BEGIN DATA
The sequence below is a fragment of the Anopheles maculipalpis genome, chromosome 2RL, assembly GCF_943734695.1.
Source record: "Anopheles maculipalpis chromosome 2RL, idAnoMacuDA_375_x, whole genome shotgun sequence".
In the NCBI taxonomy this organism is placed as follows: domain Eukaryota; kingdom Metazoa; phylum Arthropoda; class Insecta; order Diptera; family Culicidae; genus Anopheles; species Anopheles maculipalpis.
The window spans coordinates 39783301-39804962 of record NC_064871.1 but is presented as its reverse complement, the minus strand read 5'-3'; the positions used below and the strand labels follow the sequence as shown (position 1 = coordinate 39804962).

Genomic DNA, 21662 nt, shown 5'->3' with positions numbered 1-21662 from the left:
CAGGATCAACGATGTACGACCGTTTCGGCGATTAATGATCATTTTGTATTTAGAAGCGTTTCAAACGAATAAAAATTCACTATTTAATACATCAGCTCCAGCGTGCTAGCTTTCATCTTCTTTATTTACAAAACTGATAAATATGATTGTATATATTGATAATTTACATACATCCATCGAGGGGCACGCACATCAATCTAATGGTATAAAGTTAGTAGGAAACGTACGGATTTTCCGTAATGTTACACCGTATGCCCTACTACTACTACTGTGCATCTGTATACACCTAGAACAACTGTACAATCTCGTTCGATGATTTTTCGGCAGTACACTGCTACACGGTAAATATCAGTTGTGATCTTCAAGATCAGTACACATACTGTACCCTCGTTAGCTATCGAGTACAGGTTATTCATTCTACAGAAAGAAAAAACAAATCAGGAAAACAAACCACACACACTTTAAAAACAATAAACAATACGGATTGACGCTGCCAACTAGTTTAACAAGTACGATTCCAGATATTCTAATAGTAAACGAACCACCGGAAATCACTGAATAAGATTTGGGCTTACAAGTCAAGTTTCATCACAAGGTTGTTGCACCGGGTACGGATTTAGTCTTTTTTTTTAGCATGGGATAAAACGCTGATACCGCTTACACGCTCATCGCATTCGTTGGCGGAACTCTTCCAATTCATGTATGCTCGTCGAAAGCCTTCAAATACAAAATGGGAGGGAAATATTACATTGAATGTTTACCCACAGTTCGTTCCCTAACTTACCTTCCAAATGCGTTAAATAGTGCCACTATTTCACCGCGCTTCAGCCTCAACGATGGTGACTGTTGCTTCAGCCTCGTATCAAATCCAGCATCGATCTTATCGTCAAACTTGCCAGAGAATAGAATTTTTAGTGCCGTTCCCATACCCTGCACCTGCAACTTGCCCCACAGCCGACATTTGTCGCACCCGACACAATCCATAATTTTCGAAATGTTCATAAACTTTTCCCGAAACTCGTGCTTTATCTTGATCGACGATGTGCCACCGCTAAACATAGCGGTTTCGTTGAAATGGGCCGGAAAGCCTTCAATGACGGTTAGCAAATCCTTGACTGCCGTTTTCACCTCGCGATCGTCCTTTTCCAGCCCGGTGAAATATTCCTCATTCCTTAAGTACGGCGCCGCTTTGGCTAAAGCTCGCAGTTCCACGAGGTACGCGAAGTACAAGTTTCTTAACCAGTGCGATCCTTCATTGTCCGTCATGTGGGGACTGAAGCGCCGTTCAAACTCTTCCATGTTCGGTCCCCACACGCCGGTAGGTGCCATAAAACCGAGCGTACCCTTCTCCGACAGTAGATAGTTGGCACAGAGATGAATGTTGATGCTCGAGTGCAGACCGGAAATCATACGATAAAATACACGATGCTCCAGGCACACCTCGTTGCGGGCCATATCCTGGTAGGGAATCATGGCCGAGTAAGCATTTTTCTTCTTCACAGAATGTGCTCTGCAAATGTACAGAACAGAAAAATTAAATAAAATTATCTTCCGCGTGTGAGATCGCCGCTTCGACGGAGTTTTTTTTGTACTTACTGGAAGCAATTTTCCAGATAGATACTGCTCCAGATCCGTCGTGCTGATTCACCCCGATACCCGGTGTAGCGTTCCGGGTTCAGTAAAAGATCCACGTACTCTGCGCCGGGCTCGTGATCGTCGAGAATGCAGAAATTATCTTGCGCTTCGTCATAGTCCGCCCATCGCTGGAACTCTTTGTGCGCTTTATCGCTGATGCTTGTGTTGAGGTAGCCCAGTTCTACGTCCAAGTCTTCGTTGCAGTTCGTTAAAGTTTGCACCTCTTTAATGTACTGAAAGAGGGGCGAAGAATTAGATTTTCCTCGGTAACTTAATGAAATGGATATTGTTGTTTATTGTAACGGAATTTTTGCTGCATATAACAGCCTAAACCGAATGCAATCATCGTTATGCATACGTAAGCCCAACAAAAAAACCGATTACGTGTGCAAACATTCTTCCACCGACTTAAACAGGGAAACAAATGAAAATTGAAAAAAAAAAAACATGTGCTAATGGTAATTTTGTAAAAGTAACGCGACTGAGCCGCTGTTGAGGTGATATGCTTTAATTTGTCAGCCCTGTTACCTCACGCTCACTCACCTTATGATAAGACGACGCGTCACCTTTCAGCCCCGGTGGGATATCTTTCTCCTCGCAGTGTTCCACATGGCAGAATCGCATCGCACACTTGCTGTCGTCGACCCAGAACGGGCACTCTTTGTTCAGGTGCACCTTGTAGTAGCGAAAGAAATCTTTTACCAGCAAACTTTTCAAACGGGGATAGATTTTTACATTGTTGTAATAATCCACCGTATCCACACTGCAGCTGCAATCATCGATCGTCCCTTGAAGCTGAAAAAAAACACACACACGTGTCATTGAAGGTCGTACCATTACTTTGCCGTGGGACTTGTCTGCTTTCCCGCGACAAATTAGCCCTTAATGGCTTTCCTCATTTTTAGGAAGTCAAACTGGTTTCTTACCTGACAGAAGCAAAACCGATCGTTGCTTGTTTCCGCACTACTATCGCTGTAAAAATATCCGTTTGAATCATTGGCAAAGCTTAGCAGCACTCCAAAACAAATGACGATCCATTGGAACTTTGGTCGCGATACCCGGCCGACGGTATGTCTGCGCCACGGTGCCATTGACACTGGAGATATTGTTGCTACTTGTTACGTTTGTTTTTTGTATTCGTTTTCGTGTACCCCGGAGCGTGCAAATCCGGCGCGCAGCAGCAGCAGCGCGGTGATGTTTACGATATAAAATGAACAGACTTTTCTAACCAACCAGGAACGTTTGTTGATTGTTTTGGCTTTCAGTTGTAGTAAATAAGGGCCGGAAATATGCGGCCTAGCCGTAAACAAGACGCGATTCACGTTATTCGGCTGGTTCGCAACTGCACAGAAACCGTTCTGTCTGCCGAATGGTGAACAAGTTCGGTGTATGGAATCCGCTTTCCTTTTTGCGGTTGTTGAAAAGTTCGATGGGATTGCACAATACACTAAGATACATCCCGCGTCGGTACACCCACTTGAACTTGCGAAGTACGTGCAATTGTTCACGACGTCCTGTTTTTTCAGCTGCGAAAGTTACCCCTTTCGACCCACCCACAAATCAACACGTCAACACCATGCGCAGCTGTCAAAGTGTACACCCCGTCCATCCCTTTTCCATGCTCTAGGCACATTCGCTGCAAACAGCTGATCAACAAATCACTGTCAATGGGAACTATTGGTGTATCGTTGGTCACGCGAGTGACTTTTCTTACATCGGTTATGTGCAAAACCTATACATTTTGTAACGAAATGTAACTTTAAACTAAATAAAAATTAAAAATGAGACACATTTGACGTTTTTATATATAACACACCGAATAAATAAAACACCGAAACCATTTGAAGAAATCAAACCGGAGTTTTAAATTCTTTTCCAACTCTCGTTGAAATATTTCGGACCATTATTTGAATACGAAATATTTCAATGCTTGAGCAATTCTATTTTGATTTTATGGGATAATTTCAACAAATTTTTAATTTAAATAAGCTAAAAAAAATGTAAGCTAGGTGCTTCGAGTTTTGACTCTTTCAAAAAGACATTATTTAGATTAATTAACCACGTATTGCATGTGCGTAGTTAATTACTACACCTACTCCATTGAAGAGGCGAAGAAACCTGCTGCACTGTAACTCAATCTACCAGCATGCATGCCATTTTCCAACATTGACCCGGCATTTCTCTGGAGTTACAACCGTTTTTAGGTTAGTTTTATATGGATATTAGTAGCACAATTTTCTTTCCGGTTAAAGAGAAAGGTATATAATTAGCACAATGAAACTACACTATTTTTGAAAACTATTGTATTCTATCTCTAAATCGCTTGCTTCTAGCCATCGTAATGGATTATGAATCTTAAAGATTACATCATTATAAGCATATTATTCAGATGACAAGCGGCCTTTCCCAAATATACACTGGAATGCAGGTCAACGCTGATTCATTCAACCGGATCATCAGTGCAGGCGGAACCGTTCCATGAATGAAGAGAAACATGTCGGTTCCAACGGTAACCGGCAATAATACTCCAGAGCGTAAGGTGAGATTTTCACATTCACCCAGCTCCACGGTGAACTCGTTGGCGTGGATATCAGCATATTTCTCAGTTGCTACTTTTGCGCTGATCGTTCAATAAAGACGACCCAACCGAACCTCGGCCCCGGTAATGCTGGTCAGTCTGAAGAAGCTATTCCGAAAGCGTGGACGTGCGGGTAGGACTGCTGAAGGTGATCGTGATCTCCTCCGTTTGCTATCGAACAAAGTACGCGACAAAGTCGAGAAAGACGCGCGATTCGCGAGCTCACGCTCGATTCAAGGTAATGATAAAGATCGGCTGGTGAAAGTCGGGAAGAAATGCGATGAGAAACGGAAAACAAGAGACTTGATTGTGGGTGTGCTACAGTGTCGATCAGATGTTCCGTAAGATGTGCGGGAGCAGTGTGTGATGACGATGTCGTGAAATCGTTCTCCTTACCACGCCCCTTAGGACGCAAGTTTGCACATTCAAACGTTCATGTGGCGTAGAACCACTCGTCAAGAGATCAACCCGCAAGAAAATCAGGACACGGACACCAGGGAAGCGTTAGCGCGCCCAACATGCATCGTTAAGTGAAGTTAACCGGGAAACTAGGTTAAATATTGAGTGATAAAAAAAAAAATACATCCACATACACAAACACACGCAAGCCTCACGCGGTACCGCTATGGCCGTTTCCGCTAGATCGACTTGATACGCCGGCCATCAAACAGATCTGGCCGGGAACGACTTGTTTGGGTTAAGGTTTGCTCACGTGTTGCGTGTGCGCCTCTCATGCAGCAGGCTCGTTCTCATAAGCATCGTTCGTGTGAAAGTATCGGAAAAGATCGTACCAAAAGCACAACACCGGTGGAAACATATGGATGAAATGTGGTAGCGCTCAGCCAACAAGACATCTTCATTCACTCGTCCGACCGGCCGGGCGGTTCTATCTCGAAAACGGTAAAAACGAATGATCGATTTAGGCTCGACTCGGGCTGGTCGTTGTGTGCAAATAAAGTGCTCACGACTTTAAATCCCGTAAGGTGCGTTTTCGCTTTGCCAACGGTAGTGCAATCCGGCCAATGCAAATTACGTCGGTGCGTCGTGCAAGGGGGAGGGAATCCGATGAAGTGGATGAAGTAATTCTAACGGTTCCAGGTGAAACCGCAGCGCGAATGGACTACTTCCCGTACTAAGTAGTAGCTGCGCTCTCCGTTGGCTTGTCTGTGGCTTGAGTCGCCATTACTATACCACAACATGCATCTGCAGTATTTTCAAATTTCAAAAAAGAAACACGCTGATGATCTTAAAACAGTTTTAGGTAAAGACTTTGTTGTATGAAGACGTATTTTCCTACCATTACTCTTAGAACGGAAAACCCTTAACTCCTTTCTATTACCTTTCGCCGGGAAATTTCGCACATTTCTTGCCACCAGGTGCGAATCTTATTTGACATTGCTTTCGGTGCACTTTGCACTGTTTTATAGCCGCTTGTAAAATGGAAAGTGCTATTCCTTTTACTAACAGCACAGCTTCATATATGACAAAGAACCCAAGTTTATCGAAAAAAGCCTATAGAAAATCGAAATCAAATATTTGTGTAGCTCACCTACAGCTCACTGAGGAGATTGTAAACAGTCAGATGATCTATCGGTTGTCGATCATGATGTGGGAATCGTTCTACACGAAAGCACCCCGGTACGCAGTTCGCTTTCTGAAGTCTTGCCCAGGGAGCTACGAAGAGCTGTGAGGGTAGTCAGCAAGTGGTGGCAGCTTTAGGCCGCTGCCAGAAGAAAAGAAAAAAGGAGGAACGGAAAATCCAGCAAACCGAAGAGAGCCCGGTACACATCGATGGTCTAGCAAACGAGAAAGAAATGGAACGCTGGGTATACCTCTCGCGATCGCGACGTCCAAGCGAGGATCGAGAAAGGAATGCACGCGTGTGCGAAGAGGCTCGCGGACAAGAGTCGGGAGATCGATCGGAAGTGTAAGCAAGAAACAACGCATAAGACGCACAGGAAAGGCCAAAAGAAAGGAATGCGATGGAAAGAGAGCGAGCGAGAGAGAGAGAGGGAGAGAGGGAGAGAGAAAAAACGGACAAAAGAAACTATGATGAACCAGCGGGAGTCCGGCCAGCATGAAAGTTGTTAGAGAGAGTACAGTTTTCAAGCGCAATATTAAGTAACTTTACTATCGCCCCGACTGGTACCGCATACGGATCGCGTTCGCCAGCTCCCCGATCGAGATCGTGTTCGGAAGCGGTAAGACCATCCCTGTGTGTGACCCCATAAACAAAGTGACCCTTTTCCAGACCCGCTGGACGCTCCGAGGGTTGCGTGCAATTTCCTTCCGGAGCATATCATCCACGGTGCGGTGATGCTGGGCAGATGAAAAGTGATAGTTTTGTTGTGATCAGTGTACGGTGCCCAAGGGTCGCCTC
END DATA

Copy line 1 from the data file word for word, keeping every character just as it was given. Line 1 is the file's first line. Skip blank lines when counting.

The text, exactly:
The sequence below is a fragment of the Anopheles maculipalpis genome, chromosome 2RL, assembly GCF_943734695.1.